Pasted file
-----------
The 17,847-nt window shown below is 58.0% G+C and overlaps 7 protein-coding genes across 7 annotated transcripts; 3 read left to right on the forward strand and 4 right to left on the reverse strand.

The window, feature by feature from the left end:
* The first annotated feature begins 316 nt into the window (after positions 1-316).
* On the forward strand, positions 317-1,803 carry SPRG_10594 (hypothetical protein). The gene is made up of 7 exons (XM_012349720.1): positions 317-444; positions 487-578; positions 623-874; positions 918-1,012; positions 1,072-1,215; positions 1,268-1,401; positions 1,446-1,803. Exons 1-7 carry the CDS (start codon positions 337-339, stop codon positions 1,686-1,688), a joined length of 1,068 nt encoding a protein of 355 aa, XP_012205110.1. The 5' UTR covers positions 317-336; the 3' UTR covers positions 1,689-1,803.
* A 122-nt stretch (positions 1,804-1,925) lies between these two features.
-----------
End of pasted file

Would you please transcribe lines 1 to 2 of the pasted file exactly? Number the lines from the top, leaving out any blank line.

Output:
The 17,847-nt window shown below is 58.0% G+C and overlaps 7 protein-coding genes across 7 annotated transcripts; 3 read left to right on the forward strand and 4 right to left on the reverse strand.

The window, feature by feature from the left end: